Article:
Wednesday, March 4, 2015

Environmental Justice and the Sparrow's Point Steel Mill

The Sparrow’s Point Steel Mill in southeastern Baltimore was one of the most important steel mills in the entire world throughout the 20th century. After its creation in the late 19th century, the Sparrow’s Point steel mill was home to Bethlehem Steel Corporation for nearly an entire century; due to the high demand of railroads and naval warships in the early and mid 20th century, the Sparrow’s Point steel mill became a lucrative and prosperous factory that employed as many as 31,000 individuals at its peak. However, in more recent decades the steel mill at Sparrow’s Point has been more known for its notorious reputation as an environmental disaster to the Chesapeake Bay and the Baltimore area.
In the 1990’s the EPA and the MDE (Maryland Department of the Environment) began recognizing the careless management of hazardous materials at the Sparrow’s Point mill as a serious contaminator of the Chesapeake and its local tributaries. The EPA and MDE filed a lawsuit against Bethlehem Steel that resulted in the legal obligation of Bethlehem Steel and any subsequent owners to bear the burden of cleaning up the facility in order to prevent further damage to the environment. Shortly after, Bethlehem Steel declared bankruptcy and lost ownership of the Sparrow’s Point Steel Mill, resulting in an ineffective cleanup effort. Throughout the first decade of the 21st century ownership of the Sparrow’s Point mill shifted several times, but nothing had been done to decontaminate the facility or the local watershed.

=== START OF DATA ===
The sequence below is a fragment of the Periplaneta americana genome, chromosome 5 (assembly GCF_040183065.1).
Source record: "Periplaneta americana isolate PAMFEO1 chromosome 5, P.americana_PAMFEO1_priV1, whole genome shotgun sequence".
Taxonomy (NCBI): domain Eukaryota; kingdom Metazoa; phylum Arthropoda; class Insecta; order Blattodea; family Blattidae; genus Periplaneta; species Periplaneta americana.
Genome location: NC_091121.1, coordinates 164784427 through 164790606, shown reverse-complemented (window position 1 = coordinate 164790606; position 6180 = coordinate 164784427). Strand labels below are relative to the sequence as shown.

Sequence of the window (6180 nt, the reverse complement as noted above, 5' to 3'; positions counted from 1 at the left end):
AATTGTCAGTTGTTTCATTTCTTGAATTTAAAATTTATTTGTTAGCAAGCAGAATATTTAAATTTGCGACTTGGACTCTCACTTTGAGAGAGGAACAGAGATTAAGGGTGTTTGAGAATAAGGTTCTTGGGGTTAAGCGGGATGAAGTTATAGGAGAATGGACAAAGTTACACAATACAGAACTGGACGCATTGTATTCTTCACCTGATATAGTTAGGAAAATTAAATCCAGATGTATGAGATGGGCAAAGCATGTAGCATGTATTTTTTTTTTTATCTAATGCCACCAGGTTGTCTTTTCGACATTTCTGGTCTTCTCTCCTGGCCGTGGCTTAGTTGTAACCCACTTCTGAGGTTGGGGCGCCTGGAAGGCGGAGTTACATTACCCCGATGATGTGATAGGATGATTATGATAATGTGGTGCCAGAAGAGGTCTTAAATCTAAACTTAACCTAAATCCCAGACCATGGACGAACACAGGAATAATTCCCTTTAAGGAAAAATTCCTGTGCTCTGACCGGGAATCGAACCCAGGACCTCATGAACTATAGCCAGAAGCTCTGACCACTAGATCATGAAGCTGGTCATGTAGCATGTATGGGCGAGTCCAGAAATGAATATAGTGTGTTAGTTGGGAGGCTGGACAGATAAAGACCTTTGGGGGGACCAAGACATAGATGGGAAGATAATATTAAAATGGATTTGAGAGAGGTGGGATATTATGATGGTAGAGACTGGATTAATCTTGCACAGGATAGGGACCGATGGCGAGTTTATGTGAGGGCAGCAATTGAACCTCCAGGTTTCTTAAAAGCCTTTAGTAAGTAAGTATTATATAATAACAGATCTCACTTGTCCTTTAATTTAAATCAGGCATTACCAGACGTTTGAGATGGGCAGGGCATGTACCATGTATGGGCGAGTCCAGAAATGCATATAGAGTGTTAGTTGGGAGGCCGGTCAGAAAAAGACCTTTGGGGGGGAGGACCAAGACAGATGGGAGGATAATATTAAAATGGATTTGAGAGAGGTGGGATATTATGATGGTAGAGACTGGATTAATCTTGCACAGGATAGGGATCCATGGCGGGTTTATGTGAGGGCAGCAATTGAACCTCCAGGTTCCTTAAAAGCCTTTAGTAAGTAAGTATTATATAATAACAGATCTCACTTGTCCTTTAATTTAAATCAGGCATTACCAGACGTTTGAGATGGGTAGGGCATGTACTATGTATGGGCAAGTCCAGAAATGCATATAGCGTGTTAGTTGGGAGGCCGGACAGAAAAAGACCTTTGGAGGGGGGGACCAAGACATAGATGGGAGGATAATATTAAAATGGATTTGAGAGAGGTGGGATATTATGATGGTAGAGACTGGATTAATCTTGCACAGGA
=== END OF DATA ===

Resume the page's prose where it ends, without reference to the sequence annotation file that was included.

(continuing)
Legal battles were waged by the EPA, MDE, and CBF (Chesapeake Bay Foundation) against the various companies that owned the mill in an attempt to determine whose responsibility it was to clean the Sparrow’s Point site and which parties should be legally obligated to pay fines for the environmental damage caused by the careless maintenance of the mill. Despite these efforts very little was accomplished. Former owners claimed they should not be required to pay for damages caused by previous or succeeding companies, while bankrupt companies simply had no funding to aid the cleanup effort. After nearly two decades of legal proceedings and changes in ownership, the environmental damages caused by the Sparrow’s Point steel mill are still in the process of being remedied because no one has enforced any of these companies to effectively clean the mill. While the new owner of the facility, with the help of local organizations and lawmakers, is launching a multimillion dollar effort to destroy and decontaminate the Sparrow’s Point steel mill and clean local bodies of water, the process is slow and clean up is still largely being planned.